Rankoth Vehera

Rankot Vehera, an immense red-brick dagoba standing some 55m high. The Fourth largest such structure in Sri Lanka, it's surpassed in size only by the three real dagobas at Anuradhapura, in imitation of which it was built, although its Unusually flattened shape is distinctively its own.

Vahalkadas (guard stones) stand at the four ordinal points, decorated with the usual dwarf, elephant and lotus friezes, while an unusually large number of brick image houses, some of which still contain Buddhas, stand around the base of the dagoba. An inscription to the left of the entrance pathway describes how Nissankamalla oversaw work on the building, testifying to his religious devotion and the spiritual merit he presumably expected to gain from the building’s construction — whether the forced labourers who were obliged to raise this gargantuan edifice shared the king’s sense of religious idealism is not recorded.



1) Built. Although perhaps started under ruler Parakramabahu I (1153-1186), it is largely the work of his successor, Nissanka Malla (1187-1196). It was his greatest single building project.
2) Location. Between the Quadrangle and the Alahana Parivena monastery, at the center of the old city.


Layout and appearance

Polonnaruwa’s largest stupa. Its dimensions — 61 meters/too feet in height (from the platform) and 57 meters/187 feet in diameter — make it the largest stupa in Polonnaruwa and the fourth largest on the island.
Traditional organization. It follows the basic Anuradhapura layout for colossal stupas, set in place over a thousand years before its construction: visitors enter via stairways on the cardinal points; they then cross through a sand court on route to another set of stairs that brings them to the stone terrace on which the stupa sits.
Secondary shrines attest to greater role for Buddha image. As at the Kiri Vehera stupa, in addition the shrines (vahalkadas) on the cardinal points (dark blue highlights in Fig. luL ), Rankot Vihara has smaller secondary shrines flanking them (light blue highlights in Fig. ioc ). The addition of incremental shrines is a distinctive feature of Polonnaruwa stupas, rarely seen in Anuradhapura. It attests to a greater role for the Buddha image in Polonnaruwa’s stupa-associated ritual.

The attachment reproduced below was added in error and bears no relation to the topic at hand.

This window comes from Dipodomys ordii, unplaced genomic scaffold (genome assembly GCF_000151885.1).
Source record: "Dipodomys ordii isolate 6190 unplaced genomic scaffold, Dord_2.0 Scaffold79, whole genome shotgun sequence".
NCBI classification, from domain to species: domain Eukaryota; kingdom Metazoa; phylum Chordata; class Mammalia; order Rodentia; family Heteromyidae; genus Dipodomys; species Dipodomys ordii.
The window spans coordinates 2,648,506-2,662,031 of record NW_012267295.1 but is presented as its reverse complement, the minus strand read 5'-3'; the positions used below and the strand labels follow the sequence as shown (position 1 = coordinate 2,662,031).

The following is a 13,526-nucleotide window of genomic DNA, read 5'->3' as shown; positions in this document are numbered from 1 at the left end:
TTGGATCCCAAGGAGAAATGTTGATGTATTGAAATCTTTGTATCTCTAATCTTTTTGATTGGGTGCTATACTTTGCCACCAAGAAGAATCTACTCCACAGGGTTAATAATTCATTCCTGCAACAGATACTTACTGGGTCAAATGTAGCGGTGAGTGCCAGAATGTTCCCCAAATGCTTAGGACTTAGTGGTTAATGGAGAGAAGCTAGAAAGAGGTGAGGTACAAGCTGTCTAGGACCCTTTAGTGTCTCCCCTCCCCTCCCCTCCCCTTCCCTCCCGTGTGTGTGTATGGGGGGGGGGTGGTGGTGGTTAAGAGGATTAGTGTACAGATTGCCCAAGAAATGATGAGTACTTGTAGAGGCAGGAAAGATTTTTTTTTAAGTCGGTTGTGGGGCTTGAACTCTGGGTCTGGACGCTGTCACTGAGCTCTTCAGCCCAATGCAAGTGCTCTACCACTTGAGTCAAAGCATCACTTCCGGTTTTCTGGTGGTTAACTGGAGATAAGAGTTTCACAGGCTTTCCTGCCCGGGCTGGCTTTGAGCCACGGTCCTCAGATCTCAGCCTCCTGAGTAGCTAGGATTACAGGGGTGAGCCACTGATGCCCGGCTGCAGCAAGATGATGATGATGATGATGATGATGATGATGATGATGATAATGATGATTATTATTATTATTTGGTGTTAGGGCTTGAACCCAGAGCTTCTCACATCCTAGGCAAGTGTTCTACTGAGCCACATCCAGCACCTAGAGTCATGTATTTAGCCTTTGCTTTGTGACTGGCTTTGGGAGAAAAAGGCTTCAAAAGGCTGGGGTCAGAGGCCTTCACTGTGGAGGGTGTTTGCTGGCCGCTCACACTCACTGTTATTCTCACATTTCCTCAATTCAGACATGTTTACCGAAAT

Rankoth Vihara – Layout

Chattra spire. Consistent with standard Sri Lankan practice, the chattra spire is shaped as an inverted cone with tightly-bunched umbrellas.
Harmika. The harmika, with carved decoration that makes it appear as a wooden fence (evocative of the structure’s original real-life function as a fence around the burial site of the Buddha), has lotus flower medallions on the cardinal points.
Directional deities. Eight standing directional deities — positioned between the top of the harmika and the bottom of the chattra spire — are clearly visible from the four sets of stairs


Shrines on cardinal points

In stark contrast with the restored shrines of Kiri Vehera stupa, those of Rankot Vihara have only their bases intact; the brick superstructures that housed the actual Buddha images have been lost . Although the decoration on the bases is heavily worn, you can still make out dancing dwarfs and elephants lining the stringcourses.
It is worth noting that the bases of shrines in Polonnaruwa hold significantly less elaborate decoration than those of stupas in Anuradhapura. This could be attributable to the fact that image worship had largely shifted to dedicated structures (image houses) in Polonnaruwa, rather than being confined to stupa-attached shrines, as it was in Anuradhapura when the largest stupas were constructed. Since the dedicated image houses held an abundance of first-rate decoration, there was no longer the same focus on stupa-attached shrines.

Rankot Vihara – Harmika & Chakra

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